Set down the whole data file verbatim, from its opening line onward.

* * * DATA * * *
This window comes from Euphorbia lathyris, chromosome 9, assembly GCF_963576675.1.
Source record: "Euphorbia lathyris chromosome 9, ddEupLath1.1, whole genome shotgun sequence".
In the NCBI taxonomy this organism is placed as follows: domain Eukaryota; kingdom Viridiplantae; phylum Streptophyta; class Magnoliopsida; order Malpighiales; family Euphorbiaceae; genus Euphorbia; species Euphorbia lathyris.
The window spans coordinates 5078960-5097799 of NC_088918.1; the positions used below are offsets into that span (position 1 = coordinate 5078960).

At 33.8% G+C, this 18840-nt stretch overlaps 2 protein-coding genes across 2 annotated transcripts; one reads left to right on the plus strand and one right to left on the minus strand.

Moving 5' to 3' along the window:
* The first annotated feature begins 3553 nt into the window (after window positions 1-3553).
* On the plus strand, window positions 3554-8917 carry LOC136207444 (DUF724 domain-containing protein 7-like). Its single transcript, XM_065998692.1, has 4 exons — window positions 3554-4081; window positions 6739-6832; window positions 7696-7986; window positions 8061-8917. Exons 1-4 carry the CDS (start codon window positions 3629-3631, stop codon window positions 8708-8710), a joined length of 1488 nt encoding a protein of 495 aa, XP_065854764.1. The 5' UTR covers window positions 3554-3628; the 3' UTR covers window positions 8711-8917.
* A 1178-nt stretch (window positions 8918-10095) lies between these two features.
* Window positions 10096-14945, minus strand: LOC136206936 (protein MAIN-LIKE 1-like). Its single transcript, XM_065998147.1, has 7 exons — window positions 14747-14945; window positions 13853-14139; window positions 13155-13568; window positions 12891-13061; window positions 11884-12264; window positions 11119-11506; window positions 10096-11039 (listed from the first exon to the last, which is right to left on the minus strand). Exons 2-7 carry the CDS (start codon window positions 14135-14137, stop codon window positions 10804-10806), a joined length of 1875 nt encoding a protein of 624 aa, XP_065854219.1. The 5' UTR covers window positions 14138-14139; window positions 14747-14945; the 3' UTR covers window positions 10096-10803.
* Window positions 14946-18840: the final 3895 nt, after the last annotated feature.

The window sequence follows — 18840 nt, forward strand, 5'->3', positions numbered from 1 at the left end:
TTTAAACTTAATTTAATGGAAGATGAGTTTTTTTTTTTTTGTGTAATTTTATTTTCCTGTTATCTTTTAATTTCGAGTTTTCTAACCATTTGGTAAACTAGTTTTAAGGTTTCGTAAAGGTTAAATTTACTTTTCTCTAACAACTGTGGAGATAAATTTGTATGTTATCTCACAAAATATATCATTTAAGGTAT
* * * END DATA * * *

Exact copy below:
This window comes from Euphorbia lathyris, chromosome 9, assembly GCF_963576675.1.
Source record: "Euphorbia lathyris chromosome 9, ddEupLath1.1, whole genome shotgun sequence".
In the NCBI taxonomy this organism is placed as follows: domain Eukaryota; kingdom Viridiplantae; phylum Streptophyta; class Magnoliopsida; order Malpighiales; family Euphorbiaceae; genus Euphorbia; species Euphorbia lathyris.
The window spans coordinates 5078960-5097799 of NC_088918.1; the positions used below are offsets into that span (position 1 = coordinate 5078960).

At 33.8% G+C, this 18840-nt stretch overlaps 2 protein-coding genes across 2 annotated transcripts; one reads left to right on the plus strand and one right to left on the minus strand.

Moving 5' to 3' along the window:
* The first annotated feature begins 3553 nt into the window (after window positions 1-3553).
* On the plus strand, window positions 3554-8917 carry LOC136207444 (DUF724 domain-containing protein 7-like). Its single transcript, XM_065998692.1, has 4 exons — window positions 3554-4081; window positions 6739-6832; window positions 7696-7986; window positions 8061-8917. Exons 1-4 carry the CDS (start codon window positions 3629-3631, stop codon window positions 8708-8710), a joined length of 1488 nt encoding a protein of 495 aa, XP_065854764.1. The 5' UTR covers window positions 3554-3628; the 3' UTR covers window positions 8711-8917.
* A 1178-nt stretch (window positions 8918-10095) lies between these two features.
* Window positions 10096-14945, minus strand: LOC136206936 (protein MAIN-LIKE 1-like). Its single transcript, XM_065998147.1, has 7 exons — window positions 14747-14945; window positions 13853-14139; window positions 13155-13568; window positions 12891-13061; window positions 11884-12264; window positions 11119-11506; window positions 10096-11039 (listed from the first exon to the last, which is right to left on the minus strand). Exons 2-7 carry the CDS (start codon window positions 14135-14137, stop codon window positions 10804-10806), a joined length of 1875 nt encoding a protein of 624 aa, XP_065854219.1. The 5' UTR covers window positions 14138-14139; window positions 14747-14945; the 3' UTR covers window positions 10096-10803.
* Window positions 14946-18840: the final 3895 nt, after the last annotated feature.

The window sequence follows — 18840 nt, forward strand, 5'->3', positions numbered from 1 at the left end:
TTTAAACTTAATTTAATGGAAGATGAGTTTTTTTTTTTTTGTGTAATTTTATTTTCCTGTTATCTTTTAATTTCGAGTTTTCTAACCATTTGGTAAACTAGTTTTAAGGTTTCGTAAAGGTTAAATTTACTTTTCTCTAACAACTGTGGAGATAAATTTGTATGTTATCTCACAAAATATATCATTTAAGGTAT